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Why Purpose and PR Measurement Must Work Hand-in-Hand

A review of the latest PR reference delving into authentic marketing and communications in the purposeful age.

01 July 2021 by

For we communicators, the concept of ‘purpose’ has been on everyone’s lips and on everyone’s agenda. But do we really understand what it means, and more importantly what it implies?

Purpose and reputation are very different and shouldn’t be mistaken for each other. Reputation is based on what your organisation does. Purpose, on the other hand, constitutes the framework built on a foundation of ethical principles by which your organisation behaves. Put simply, purpose is a guideline and reputation is its execution.

And purpose is on everyone’s lips right now. In fact, it was one of the key take-aways at this year’s AMEC Summit. Dig into the thoughts and insights of Kristin Devey and Jack Richards over on one of our previous posts.

So, what is the purpose of purpose? Why is it important for organisations to have a purpose if they already have a good reputation or revenues? How can we make sense of it and demonstrate it authentically?

It is with these questions on my mind that I started reading Truth Be Told: How authentic marketing and communications wins in the purposeful age by John O’Brien and David Gallagher.

There are scores of often-confused terminologies and societal trends right now: purpose, CSR, ESG, SRI, stakeholder capitalism, corporate conscience… So, it is our duty as communicators to improve the literacy of what each of these terms mean to ensure that our clients are on the same page, the book proved to be a precious resource in that regard.

Truth Be Told was designed for practitioners who want to understand how they can communicate to their actions to stakeholders, and their broader purpose in disrupted market places (the book introduces the interesting idea of ‘VUCA 2.0’ to characterise our Volatile, Uncertain, Complex and Ambiguous environment).

As two PR veterans themselves, John O’Brien and David Gallagher shared various personal anecdotes, punctuating their arguments with quotes and extracts from conversations with fellow executives and senior PR peers. By way of illustration; my favourite example is when John makes an analogy between the concept of ‘purpose, vision, mission’ and a teabag-so British!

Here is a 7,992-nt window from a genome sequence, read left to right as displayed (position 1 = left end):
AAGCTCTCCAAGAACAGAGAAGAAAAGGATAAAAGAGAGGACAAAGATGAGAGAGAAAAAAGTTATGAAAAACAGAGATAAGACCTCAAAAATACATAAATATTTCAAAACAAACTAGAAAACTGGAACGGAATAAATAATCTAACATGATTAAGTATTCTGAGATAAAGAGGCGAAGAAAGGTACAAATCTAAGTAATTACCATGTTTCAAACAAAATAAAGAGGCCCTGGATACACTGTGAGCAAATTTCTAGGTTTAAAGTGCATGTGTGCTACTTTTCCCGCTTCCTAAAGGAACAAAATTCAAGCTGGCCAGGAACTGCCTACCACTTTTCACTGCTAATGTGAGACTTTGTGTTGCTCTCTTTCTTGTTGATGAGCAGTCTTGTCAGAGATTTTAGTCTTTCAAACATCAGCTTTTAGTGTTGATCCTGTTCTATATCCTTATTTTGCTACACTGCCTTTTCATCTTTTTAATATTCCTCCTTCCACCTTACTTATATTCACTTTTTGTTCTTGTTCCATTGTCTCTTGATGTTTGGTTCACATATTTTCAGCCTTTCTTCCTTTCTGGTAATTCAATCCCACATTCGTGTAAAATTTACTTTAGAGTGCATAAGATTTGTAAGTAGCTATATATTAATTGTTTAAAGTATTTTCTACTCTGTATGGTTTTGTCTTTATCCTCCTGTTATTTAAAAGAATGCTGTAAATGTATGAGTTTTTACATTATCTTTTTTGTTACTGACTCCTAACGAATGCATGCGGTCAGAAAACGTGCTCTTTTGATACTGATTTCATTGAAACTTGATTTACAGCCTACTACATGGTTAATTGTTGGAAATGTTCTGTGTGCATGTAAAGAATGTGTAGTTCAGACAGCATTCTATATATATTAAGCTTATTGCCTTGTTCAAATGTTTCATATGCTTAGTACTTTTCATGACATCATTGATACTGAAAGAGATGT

Summarising the theory in a blog would be ambitious and frankly impossible given the wealth of knowledge and information from the book, but this reading left me with two important questions that I will certainly keep in mind for my work with clients going forward:

1. What kind of business are you?

Finding ‘the truth’ and asking the seemingly simple question: “What kind of business are we?” is a great starting point to define one’s purpose according to O’Brien and Gallagher.

They explain that for businesses to navigate and survive the VUCA 2.0 age and make a success of their marketing and communications needs, the ‘human truth’ must be defined and established to then be communicated in a truthful way:

“At the heart of business success for the future lies two things: a human truth which is the essence of the business purpose, and a truthful approach to promoting that business to the world. We can summarise these as the case for a ‘Human, Truthful Business’.”

Communicating honorable actions can only be effective if words are backed by concrete actions. In doing so, O’Brien and Gallagher advise that your first steps should be trying to:

  1. 1. Truly commit to stakeholder responsibility and redefine your purpose;
  2. 2. Reassess your business activities against this light (and course-correct if needed);
  3. 3. Communicate about your accomplishments to the outside world.

The book also proposes a theoretical model reviewing organisations through the traditional four dimensions of marketing communications to illustrate the relationships at play:

 

Today’s customers are hungry for strategies that look beyond traditional marketing techniques. Successful strategies are those centred around customers but, more importantly, are those serving a wider cause by building strategic partnerships across entire sectors to generate a wider impact.